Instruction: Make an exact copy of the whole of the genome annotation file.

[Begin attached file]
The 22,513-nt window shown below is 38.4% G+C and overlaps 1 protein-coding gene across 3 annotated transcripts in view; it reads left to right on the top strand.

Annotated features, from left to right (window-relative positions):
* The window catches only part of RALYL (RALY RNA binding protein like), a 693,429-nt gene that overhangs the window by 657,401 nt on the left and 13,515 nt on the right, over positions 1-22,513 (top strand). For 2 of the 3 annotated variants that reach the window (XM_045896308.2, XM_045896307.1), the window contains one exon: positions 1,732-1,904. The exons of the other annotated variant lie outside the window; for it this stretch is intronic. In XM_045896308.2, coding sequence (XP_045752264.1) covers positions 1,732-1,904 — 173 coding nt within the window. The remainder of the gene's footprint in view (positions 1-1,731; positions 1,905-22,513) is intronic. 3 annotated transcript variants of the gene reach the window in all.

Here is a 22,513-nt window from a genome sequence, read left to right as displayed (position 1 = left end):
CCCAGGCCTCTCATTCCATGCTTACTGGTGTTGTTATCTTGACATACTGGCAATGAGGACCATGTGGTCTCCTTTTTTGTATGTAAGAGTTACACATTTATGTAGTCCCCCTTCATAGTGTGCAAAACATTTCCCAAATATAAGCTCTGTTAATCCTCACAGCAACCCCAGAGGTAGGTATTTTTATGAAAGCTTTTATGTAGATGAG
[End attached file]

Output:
The 22,513-nt window shown below is 38.4% G+C and overlaps 1 protein-coding gene across 3 annotated transcripts in view; it reads left to right on the top strand.

Annotated features, from left to right (window-relative positions):
* The window catches only part of RALYL (RALY RNA binding protein like), a 693,429-nt gene that overhangs the window by 657,401 nt on the left and 13,515 nt on the right, over positions 1-22,513 (top strand). For 2 of the 3 annotated variants that reach the window (XM_045896308.2, XM_045896307.1), the window contains one exon: positions 1,732-1,904. The exons of the other annotated variant lie outside the window; for it this stretch is intronic. In XM_045896308.2, coding sequence (XP_045752264.1) covers positions 1,732-1,904 — 173 coding nt within the window. The remainder of the gene's footprint in view (positions 1-1,731; positions 1,905-22,513) is intronic. 3 annotated transcript variants of the gene reach the window in all.

Here is a 22,513-nt window from a genome sequence, read left to right as displayed (position 1 = left end):
CCCAGGCCTCTCATTCCATGCTTACTGGTGTTGTTATCTTGACATACTGGCAATGAGGACCATGTGGTCTCCTTTTTTGTATGTAAGAGTTACACATTTATGTAGTCCCCCTTCATAGTGTGCAAAACATTTCCCAAATATAAGCTCTGTTAATCCTCACAGCAACCCCAGAGGTAGGTATTTTTATGAAAGCTTTTATGTAGATGAG